The specific nature of the hammer assembly 30 and ribbon cartridge 32 form no part of the present invention and this will not be described in detail herein. However, details of a preferred hammer assembly are disclosed in U.S. Pat. No. 4,037,532, and details of one type of ribbon cartridge that may be mounted to the carriage assembly 10 is disclosed in copending U.S. application No. 960,989 filed concurrently herewith in the names of James E. Cushman and Mario G. Plaza for RIBBON LIFT APPARATUS FOR RIBBON CARTRIDGE and assigned to the assignee of the present invention.
Referring now to FIGS. 1-4, the carriage assembly 10 includes a print wheel loading apparatus 40 for loading a print wheel 26 contained in a print wheel cartridge 42 onto the drive shaft 28 of the print wheel drive motor 24. The loading apparatus 40 includes a support member in the form of a plate 44 that is attached by suitable means (not shown) to the main frame 12 of the carriage assembly 10. As best shown in FIG. 4, the plate 44 has an opening 46 therein through which the drive shaft 28 of the motor 24 is adapted to be disposed. To this end, the print wheel motor 24 is mounted by suitable means, such as four mounting screws 48, to the rear side of the plate 44.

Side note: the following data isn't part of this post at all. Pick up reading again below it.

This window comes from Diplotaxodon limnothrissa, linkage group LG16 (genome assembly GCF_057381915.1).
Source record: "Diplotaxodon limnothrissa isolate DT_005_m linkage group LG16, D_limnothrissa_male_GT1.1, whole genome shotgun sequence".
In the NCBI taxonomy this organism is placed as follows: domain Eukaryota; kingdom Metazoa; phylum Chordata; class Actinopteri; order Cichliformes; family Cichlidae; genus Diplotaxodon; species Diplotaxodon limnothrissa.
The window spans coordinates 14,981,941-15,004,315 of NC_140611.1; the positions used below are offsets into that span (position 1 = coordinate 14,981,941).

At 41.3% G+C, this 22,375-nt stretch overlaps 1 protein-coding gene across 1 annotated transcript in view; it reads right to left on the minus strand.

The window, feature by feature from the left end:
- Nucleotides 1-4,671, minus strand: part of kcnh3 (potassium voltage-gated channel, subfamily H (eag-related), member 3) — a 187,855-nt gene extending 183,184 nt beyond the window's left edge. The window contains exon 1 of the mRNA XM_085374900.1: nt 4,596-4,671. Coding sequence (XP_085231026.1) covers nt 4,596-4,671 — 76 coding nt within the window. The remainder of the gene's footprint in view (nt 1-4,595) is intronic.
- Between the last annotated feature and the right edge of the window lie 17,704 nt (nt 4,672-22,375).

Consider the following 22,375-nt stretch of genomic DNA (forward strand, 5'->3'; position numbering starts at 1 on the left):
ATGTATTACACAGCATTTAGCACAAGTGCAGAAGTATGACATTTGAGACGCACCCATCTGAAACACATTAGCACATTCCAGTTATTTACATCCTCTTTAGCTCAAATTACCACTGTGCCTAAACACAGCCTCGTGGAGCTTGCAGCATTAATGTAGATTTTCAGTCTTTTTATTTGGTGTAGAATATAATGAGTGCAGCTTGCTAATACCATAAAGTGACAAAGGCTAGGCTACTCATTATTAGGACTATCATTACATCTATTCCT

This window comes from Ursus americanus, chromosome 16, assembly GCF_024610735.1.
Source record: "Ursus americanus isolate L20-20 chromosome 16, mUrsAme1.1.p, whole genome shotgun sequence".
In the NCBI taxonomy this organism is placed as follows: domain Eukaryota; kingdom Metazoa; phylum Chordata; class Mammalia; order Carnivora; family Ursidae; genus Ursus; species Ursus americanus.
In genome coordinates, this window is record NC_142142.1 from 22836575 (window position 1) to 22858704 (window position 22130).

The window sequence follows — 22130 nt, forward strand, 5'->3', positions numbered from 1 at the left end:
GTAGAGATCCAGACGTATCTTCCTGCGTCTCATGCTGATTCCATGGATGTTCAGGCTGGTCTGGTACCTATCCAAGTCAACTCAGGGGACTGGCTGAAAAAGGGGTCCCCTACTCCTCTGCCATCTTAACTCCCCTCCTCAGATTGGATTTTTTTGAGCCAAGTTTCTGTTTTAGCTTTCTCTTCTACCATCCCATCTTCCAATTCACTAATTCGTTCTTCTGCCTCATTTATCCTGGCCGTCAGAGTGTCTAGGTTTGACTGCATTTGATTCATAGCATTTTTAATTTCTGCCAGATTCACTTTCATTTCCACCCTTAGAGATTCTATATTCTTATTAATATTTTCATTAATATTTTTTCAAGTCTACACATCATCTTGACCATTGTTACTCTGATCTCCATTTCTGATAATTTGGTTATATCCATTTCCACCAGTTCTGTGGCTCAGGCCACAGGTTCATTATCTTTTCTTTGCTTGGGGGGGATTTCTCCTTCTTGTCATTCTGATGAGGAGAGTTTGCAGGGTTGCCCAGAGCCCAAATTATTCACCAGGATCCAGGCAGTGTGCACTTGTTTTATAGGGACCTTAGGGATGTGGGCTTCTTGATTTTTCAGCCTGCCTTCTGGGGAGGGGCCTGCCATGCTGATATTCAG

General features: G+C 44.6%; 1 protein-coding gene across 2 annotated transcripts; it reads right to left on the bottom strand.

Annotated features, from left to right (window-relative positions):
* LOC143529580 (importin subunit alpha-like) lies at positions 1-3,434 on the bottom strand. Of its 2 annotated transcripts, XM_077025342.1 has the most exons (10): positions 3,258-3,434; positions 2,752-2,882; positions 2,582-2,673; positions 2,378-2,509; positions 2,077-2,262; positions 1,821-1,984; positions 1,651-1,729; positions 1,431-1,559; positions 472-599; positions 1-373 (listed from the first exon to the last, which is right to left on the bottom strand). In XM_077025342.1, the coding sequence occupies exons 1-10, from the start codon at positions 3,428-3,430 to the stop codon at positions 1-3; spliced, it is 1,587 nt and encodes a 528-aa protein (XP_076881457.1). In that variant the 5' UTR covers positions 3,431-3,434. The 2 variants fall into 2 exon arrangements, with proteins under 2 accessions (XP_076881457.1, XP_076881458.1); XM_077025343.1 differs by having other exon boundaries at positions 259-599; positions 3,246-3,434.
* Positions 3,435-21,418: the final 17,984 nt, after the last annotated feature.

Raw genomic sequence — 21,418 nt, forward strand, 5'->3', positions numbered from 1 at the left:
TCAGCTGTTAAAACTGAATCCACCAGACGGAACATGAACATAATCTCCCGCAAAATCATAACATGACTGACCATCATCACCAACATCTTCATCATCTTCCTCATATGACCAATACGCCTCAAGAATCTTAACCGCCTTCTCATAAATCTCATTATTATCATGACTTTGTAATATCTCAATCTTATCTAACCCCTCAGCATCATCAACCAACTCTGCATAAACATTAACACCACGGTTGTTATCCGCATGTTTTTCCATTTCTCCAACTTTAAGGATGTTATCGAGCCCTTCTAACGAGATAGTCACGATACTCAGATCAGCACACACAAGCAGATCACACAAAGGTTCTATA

Attached to the rear of the print wheel motor 24 is a mounting bracket 50 to which a conventional inductive transducer assembly (not shown) may be mounted. To this end, an opening 52 is formed through the mounting bracket 50 for accomodating the shaft 28 of motor 24. As is well known, inductive transducer assemblies, such as the one disclosed in U.S. Pat. No. 4,059,789 by way of example, generate a position signal that can be sensed to keep track of the rotational position of the shaft 28 and thus that of a print wheel 26 loaded thereon.
Hinged to the front of the support plate 44 is a guide member 54 for guiding the movement of the print wheel cartridge 42 in a manner to be described below. Referring specifically to FIG. 4, the guide member 54 has a pair of hollow cylindrical extension portions 56 that are each adapted to be juxtaposed between a pair of similarly configured hinge portions 58 and 60 mounted to the plate 44 to thereby form a pair of hinge assemblies. A pair of pins 62 project through and form part of the hinge assemblies so that the guide member 54 is pivotable relative to the support plate 44 about the hinge pins 62. The guide member 54 has a pair of edge sleeves 64 for accomodatng complementary edge guide members 66 on the rear side of the print wheel cartridge 42 (see FIG. 5).
As best shown in FIG. 2, a spring 68 is fastened in tension between a lower lip portion 70 of the guide member 54 and the mounting bracket 50. The purpose of the spring 68 is to bias the guide member 54 is the direction of the support plate 44. As will be seen below, the guide member 54 is pivotable about the hinge assemblies (56-62) for movement generally parallel to the axis of shaft 28 (actually the path of movement is somewhat arcuate) between a first, unloaded position shown in FIG. 2, and a second, loaded position shown in FIG. 6. A stop 72 formed at the lower end of the guide member 54 engages a projection 74 extending downwardly from the support plate 44 to define the rearward limit of travel of the guide member 54 and also to define its second, loaded position.